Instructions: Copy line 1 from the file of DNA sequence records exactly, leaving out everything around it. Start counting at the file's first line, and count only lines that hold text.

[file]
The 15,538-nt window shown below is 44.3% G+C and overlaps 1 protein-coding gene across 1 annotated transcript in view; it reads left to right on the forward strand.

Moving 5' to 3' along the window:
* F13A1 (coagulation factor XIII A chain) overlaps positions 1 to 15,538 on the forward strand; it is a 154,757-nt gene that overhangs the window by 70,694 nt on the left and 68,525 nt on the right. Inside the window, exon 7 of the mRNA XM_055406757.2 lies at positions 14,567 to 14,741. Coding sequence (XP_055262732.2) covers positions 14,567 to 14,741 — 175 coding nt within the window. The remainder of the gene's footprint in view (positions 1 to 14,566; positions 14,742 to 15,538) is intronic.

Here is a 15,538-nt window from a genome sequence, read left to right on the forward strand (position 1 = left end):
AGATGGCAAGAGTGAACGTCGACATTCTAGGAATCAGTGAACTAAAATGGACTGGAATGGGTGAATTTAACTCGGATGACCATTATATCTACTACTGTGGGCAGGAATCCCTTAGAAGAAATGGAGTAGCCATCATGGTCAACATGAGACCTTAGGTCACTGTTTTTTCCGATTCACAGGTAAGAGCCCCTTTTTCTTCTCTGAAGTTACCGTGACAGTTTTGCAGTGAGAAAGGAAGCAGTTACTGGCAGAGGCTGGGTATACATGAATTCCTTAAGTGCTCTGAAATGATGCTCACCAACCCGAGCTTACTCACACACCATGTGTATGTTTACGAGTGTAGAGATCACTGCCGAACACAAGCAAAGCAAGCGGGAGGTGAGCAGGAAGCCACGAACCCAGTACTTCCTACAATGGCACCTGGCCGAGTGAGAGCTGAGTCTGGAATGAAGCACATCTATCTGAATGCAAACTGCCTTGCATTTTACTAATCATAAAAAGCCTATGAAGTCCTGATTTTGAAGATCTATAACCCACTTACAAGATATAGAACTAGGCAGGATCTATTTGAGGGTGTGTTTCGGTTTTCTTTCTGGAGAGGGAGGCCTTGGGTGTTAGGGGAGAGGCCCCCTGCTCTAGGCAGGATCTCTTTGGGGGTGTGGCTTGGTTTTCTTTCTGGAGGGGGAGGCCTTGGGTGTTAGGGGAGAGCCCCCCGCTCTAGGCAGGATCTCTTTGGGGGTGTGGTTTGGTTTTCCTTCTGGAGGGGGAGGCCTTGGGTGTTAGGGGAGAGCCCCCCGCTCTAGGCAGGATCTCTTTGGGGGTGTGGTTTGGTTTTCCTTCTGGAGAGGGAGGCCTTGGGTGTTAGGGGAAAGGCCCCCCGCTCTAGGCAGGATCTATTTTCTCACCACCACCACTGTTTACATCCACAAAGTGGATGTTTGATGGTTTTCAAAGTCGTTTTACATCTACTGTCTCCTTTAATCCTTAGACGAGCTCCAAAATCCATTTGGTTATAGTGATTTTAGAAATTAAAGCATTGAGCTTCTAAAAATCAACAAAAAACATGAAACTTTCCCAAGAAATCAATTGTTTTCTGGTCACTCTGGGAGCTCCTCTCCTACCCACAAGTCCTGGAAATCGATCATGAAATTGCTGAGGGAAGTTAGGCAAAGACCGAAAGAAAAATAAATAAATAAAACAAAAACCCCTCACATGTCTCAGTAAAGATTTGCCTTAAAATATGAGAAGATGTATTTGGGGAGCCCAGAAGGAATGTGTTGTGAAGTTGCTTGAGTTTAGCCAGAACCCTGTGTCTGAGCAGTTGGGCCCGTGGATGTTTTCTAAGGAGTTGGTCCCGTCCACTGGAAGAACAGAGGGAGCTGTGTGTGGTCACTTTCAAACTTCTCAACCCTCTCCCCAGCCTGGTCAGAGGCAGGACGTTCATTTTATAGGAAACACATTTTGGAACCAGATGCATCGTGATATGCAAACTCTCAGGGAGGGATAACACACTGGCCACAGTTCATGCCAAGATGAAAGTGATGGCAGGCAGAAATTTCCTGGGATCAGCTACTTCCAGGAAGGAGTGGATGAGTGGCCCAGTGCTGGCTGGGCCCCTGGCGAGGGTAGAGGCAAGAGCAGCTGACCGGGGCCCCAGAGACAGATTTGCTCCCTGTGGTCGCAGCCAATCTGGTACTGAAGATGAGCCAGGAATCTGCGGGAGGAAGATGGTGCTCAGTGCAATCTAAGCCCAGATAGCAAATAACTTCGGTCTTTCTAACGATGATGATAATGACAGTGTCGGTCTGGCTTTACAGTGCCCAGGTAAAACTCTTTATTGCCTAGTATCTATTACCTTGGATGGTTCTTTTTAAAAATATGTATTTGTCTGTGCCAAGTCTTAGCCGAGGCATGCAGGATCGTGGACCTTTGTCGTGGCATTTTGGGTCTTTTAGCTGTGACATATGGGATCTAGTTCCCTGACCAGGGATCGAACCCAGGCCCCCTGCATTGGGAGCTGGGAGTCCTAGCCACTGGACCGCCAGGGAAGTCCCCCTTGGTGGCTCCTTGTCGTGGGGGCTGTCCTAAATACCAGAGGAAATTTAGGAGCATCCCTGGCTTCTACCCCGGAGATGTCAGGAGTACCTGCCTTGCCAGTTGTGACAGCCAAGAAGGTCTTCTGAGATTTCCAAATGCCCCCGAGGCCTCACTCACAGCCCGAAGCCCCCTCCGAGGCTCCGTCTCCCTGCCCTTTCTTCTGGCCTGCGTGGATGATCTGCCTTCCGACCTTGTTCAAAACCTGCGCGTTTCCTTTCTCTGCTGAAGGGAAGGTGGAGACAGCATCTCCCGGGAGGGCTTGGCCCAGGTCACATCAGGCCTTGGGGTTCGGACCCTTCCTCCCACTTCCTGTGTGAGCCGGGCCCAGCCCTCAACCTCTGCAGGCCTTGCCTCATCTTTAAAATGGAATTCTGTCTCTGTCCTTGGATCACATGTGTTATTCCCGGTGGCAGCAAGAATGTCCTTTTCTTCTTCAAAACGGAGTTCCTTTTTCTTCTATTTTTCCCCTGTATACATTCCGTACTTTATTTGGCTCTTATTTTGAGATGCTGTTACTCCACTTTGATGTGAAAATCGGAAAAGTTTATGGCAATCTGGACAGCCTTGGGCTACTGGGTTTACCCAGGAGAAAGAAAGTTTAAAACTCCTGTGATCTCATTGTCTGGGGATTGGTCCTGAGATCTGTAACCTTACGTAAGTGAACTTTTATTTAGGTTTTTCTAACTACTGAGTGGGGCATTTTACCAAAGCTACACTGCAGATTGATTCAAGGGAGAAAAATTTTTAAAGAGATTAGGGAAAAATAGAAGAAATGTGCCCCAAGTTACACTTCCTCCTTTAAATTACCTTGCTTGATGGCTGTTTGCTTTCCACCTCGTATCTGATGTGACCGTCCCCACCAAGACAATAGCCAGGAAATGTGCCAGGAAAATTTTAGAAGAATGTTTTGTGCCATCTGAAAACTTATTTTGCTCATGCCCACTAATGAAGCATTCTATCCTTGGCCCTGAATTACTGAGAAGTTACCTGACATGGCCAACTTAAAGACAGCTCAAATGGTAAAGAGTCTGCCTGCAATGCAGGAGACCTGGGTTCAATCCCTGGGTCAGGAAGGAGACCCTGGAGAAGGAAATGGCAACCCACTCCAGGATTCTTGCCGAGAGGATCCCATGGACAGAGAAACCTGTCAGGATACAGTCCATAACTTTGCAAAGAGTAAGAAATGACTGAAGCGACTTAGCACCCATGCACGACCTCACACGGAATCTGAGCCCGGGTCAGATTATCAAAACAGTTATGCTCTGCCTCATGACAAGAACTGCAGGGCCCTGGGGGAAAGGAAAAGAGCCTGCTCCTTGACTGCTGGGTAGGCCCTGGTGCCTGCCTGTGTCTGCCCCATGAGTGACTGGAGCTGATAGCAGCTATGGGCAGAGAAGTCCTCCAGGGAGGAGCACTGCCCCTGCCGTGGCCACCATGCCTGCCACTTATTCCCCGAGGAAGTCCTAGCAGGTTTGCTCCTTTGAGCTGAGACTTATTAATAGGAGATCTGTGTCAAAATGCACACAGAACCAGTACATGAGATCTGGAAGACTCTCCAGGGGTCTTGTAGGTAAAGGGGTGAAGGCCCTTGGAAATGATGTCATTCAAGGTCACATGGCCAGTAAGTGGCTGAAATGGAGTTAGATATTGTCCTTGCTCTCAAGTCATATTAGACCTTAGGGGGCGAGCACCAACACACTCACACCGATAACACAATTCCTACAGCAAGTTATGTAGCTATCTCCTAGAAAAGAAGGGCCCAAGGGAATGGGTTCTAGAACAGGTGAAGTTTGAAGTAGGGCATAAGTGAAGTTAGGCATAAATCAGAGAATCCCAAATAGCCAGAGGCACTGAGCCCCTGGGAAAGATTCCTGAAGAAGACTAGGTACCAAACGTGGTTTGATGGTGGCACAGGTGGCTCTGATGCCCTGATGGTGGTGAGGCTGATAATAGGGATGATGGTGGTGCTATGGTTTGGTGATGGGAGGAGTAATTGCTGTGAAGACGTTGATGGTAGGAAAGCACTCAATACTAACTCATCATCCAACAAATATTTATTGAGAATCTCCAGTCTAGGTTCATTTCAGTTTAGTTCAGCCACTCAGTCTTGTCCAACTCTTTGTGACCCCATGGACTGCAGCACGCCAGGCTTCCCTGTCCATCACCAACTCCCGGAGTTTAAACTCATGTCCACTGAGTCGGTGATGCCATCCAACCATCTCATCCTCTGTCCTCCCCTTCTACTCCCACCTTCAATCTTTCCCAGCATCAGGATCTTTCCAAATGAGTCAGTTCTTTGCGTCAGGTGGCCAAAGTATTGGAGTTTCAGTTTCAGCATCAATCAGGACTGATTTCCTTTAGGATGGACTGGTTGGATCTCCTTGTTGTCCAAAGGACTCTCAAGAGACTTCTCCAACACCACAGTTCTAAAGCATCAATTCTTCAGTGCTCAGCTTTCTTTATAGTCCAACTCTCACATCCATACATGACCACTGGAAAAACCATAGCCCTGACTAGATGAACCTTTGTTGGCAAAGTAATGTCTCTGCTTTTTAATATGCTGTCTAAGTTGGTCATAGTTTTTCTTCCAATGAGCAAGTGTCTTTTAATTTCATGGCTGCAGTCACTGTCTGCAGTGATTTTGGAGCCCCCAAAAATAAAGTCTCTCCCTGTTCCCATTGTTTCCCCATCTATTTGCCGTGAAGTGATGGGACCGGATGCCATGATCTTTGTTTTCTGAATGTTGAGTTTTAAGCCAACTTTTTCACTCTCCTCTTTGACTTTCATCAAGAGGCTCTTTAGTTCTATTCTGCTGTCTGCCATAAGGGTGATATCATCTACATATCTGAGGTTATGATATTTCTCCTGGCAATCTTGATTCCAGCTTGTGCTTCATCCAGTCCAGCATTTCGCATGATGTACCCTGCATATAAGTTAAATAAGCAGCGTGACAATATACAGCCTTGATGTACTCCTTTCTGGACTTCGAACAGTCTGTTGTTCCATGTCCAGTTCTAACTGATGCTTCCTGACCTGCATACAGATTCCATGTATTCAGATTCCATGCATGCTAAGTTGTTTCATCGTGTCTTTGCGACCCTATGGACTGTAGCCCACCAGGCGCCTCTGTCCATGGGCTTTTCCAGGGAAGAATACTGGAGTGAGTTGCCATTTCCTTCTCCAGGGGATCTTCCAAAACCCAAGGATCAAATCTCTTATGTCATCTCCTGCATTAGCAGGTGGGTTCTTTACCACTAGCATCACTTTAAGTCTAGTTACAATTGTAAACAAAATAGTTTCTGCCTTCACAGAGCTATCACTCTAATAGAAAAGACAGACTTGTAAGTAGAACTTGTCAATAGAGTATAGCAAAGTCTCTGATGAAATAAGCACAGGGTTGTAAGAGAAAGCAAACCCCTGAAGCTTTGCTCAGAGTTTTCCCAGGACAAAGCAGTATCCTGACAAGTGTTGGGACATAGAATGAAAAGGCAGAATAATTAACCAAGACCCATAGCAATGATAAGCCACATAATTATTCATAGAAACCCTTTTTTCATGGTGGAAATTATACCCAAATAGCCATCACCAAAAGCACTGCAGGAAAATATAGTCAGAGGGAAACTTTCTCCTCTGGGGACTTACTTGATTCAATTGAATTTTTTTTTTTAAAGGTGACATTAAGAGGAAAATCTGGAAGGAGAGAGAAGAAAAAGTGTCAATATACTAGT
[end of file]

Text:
The 15,538-nt window shown below is 44.3% G+C and overlaps 1 protein-coding gene across 1 annotated transcript in view; it reads left to right on the forward strand.